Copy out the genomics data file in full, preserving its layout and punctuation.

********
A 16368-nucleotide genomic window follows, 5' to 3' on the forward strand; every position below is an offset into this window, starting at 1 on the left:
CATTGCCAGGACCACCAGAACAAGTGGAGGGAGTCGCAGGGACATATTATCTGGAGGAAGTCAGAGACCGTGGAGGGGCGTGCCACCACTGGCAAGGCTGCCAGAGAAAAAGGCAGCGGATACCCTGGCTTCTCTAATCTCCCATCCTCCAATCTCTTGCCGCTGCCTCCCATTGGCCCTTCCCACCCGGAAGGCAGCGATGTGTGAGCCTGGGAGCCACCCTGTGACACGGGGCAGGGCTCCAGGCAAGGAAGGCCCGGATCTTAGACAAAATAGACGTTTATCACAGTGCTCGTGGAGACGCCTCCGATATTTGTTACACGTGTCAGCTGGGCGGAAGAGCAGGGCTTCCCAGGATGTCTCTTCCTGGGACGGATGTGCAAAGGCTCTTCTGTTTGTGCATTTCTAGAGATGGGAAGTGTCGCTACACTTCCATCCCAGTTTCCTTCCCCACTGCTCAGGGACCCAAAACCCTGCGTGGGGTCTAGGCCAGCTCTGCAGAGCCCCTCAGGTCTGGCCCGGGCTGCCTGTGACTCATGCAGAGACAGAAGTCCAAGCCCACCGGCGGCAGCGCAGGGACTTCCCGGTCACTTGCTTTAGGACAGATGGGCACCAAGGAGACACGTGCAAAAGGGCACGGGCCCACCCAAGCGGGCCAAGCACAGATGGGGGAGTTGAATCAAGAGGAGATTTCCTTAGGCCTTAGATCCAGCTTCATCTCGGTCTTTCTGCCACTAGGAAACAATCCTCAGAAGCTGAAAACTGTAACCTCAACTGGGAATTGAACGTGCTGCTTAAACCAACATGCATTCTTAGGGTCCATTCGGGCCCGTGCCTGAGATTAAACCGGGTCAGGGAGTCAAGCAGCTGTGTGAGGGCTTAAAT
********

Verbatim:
A 16368-nucleotide genomic window follows, 5' to 3' on the forward strand; every position below is an offset into this window, starting at 1 on the left:
CATTGCCAGGACCACCAGAACAAGTGGAGGGAGTCGCAGGGACATATTATCTGGAGGAAGTCAGAGACCGTGGAGGGGCGTGCCACCACTGGCAAGGCTGCCAGAGAAAAAGGCAGCGGATACCCTGGCTTCTCTAATCTCCCATCCTCCAATCTCTTGCCGCTGCCTCCCATTGGCCCTTCCCACCCGGAAGGCAGCGATGTGTGAGCCTGGGAGCCACCCTGTGACACGGGGCAGGGCTCCAGGCAAGGAAGGCCCGGATCTTAGACAAAATAGACGTTTATCACAGTGCTCGTGGAGACGCCTCCGATATTTGTTACACGTGTCAGCTGGGCGGAAGAGCAGGGCTTCCCAGGATGTCTCTTCCTGGGACGGATGTGCAAAGGCTCTTCTGTTTGTGCATTTCTAGAGATGGGAAGTGTCGCTACACTTCCATCCCAGTTTCCTTCCCCACTGCTCAGGGACCCAAAACCCTGCGTGGGGTCTAGGCCAGCTCTGCAGAGCCCCTCAGGTCTGGCCCGGGCTGCCTGTGACTCATGCAGAGACAGAAGTCCAAGCCCACCGGCGGCAGCGCAGGGACTTCCCGGTCACTTGCTTTAGGACAGATGGGCACCAAGGAGACACGTGCAAAAGGGCACGGGCCCACCCAAGCGGGCCAAGCACAGATGGGGGAGTTGAATCAAGAGGAGATTTCCTTAGGCCTTAGATCCAGCTTCATCTCGGTCTTTCTGCCACTAGGAAACAATCCTCAGAAGCTGAAAACTGTAACCTCAACTGGGAATTGAACGTGCTGCTTAAACCAACATGCATTCTTAGGGTCCATTCGGGCCCGTGCCTGAGATTAAACCGGGTCAGGGAGTCAAGCAGCTGTGTGAGGGCTTAAAT